Doctor X (1932):

The Cabinet of Dr. Caligari with a dash of The Front Page, in glib-hybrid The Player terms, though the major frisson is between cinematic and theatrical unveilings of fright, in either case jack-o-lantern lit from below. Corpses are rushed to the morgue, and Lee Tracy, a newspaper snoop looking for a scoop, sneaks out of a barrel to curse a full moon; medical scientist Lionel Atwill, meanwhile, examines the mauled cadaver to declare, "Gentleman... this is cannibalism!" Both characters find themselves waist-deep in the recent series of killings around Atwill's research college, yet Tracy's ad-libbed all-American jitters and Atwill's sinister Euro-slickness are from alternate universes, welded together by the faded, Germanic monochrome of Michael Curtiz's mise-en-scène. Clues point toward the institute's bubbling-test-tube wacky crew, Preston Foster unscrewing his artificial arm to better examine a pulsating heart in a jar, and John Wray, Harry Beresford and Arthur Edmund Carewe going along shenanigans of their own. Atwill looks through his archives and the camera pans down then left to introduce Fay Wray, his daughter, with a gratuitous scream and an even more gratuitous, subliminally lewd close-up exit, thrown in surreptitiously for Pre-Code speculation. Buried incest, to further add to the movie's necro-impulses? "The more sensational it is, the more the sons of a gun love it," Tracy says of newspaper readers, or maybe of paying viewers, for Curtiz's staging of the climactic spook show is nothing if not self-reflexive. The curtains are appropriately lifted to reveal tableaux morts for an audience of suspects bolted down to sanguine lie-detectors, and the makeup effects even get their own ceremonious scene, the murderer halting the narrative flow to apply clay-pancake to his head and morph, before our eyes, into a swollen ogre. The horror genre is its own form of art, and the movie is, like Mystery of the Wax Museum, Curtiz's gloved comment on his own Euro-émigré position, Atwill as his stand-in orchestrating the shocks and putting up with Tracy in a room full of skeletons. Based on the play by Howard W. Comstock and Allen C. Miller. With Robert Warwick, Leila Bennett, and George Rosener.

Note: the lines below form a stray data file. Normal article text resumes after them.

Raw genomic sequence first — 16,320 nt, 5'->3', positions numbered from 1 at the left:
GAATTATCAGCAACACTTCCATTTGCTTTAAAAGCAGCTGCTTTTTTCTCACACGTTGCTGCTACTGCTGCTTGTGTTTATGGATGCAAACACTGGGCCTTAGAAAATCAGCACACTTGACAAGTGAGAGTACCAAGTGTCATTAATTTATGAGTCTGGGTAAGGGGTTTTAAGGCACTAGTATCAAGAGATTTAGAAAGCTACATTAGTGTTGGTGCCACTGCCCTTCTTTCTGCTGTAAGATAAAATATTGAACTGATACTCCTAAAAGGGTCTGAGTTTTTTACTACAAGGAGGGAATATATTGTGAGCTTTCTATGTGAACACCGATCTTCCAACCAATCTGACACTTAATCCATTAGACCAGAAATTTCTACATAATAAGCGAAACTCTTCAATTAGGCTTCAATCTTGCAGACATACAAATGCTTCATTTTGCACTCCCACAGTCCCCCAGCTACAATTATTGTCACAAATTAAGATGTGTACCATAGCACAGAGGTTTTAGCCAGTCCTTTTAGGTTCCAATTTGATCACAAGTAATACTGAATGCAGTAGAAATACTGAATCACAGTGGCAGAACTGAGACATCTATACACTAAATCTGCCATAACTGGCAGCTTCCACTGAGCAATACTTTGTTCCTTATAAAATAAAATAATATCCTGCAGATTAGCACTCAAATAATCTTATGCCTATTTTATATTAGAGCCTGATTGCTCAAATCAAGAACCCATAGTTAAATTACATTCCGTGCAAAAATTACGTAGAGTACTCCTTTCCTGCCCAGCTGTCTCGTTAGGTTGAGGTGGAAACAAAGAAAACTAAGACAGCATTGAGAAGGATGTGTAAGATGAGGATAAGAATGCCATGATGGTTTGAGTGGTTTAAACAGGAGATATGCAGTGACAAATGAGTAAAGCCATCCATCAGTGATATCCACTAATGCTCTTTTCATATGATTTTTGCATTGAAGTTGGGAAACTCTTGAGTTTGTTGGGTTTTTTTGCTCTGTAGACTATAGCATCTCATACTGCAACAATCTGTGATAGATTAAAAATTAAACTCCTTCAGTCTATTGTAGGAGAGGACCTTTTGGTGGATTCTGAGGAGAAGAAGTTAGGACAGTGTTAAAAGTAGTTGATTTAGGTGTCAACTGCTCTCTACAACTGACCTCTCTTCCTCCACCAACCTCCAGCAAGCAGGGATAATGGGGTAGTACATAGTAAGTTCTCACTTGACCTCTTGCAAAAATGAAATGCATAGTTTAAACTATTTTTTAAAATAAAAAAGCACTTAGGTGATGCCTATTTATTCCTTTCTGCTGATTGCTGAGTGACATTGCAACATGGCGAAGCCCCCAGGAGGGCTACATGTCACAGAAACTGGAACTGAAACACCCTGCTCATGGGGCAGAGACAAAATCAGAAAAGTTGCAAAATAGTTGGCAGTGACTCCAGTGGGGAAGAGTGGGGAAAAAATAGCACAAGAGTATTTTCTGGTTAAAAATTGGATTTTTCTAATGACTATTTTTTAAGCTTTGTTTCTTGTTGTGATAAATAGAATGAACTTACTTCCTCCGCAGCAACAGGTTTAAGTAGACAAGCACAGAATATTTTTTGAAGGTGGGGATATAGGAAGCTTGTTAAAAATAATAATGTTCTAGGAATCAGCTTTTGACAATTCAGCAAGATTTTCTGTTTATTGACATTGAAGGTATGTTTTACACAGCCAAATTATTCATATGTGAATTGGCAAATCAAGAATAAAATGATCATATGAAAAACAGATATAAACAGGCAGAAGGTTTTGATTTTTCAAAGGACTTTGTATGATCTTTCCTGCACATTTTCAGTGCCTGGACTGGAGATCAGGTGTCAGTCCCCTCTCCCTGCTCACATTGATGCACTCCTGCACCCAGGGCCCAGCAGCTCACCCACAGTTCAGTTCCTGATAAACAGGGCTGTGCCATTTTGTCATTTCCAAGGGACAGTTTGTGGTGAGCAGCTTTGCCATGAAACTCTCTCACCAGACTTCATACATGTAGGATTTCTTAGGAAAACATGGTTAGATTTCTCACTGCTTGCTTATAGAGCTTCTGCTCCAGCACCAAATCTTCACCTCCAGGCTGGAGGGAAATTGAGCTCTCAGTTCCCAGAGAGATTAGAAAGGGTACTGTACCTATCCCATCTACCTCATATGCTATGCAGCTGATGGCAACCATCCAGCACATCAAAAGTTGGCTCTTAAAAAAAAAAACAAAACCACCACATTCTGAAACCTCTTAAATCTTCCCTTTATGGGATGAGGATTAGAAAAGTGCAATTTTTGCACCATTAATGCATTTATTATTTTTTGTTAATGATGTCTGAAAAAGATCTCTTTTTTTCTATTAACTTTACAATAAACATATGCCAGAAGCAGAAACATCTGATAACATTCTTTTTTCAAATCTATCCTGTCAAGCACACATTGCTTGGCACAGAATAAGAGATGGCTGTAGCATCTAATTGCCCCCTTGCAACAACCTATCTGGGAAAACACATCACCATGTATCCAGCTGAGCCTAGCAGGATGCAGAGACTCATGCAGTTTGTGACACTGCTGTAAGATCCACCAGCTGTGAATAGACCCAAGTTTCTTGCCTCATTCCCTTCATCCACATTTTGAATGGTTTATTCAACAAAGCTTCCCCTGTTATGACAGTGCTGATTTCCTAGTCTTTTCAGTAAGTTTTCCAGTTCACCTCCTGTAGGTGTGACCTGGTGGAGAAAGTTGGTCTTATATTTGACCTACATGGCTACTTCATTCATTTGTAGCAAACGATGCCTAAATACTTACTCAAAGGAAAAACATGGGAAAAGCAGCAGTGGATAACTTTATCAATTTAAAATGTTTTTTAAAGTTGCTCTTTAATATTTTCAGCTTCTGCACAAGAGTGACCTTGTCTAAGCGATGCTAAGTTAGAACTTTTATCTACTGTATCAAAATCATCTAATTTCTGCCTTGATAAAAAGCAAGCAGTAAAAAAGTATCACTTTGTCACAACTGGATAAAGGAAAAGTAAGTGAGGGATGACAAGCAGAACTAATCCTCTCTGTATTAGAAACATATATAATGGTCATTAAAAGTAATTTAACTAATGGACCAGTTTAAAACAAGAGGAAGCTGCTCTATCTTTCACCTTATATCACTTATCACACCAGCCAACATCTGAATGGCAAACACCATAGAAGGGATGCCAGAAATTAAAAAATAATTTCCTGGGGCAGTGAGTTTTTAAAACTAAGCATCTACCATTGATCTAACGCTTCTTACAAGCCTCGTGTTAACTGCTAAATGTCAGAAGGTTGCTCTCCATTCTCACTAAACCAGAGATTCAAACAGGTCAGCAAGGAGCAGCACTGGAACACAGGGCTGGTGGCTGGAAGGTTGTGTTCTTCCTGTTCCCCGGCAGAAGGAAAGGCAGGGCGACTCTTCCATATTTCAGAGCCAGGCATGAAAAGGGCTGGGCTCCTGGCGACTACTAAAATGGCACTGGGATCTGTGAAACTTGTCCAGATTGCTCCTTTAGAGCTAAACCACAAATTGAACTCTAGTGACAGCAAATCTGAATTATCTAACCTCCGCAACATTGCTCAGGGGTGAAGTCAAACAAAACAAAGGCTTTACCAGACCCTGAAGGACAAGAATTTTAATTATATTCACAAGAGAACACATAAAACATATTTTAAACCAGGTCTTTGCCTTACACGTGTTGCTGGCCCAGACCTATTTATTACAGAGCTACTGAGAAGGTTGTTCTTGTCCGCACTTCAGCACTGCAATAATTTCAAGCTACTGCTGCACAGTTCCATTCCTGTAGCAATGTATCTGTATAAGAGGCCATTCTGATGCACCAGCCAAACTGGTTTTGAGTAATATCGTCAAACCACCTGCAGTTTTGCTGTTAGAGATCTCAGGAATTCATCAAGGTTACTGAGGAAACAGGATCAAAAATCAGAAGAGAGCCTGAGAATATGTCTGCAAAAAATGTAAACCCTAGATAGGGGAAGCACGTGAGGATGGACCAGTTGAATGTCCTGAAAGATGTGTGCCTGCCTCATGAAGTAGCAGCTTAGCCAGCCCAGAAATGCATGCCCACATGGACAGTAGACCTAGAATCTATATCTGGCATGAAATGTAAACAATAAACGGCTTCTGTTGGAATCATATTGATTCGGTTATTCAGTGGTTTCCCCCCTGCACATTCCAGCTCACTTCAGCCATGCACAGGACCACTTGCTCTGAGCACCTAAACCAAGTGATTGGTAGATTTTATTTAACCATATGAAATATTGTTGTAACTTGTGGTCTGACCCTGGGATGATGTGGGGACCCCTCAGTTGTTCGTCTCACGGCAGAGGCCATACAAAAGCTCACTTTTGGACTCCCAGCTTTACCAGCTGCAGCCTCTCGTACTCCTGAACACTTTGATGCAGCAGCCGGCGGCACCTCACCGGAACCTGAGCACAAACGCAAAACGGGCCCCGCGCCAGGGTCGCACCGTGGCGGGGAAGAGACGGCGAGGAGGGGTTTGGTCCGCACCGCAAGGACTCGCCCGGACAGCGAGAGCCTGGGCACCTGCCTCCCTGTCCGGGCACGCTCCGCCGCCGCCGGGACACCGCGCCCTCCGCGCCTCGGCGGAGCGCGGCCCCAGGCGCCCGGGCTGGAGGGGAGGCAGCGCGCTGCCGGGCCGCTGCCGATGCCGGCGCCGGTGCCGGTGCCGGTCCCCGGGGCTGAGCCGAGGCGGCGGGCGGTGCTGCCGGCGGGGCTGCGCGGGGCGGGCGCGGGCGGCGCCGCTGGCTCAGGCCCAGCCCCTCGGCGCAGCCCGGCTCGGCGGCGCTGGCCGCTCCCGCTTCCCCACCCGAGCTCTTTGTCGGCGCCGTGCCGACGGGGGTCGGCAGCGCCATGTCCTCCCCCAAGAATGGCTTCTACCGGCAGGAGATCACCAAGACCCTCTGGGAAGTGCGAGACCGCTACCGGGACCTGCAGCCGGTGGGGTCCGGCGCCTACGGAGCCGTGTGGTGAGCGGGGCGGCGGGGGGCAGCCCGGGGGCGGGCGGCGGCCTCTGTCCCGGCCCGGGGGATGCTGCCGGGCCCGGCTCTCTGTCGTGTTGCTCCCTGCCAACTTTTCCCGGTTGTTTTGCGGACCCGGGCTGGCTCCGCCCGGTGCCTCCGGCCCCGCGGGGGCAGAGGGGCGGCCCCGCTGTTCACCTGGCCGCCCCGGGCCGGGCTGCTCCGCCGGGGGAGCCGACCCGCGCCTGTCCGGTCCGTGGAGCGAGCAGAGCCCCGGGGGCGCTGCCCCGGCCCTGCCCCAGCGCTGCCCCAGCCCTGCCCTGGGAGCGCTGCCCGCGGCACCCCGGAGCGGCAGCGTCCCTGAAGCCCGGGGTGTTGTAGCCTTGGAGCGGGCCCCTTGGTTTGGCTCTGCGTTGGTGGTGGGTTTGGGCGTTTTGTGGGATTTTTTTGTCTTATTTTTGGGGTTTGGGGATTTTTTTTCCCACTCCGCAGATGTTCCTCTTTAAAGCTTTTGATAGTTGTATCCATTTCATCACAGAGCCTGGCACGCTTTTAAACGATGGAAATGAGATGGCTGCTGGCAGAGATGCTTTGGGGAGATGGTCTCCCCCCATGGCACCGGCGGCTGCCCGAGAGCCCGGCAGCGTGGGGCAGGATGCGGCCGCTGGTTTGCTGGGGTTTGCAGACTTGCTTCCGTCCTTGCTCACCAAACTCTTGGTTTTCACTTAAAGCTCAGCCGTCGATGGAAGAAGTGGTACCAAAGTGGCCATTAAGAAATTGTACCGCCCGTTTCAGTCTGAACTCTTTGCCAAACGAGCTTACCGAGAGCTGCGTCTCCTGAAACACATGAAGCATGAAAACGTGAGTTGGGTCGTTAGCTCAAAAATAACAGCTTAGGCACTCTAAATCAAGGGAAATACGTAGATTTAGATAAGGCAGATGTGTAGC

--- Fernando F. Croce

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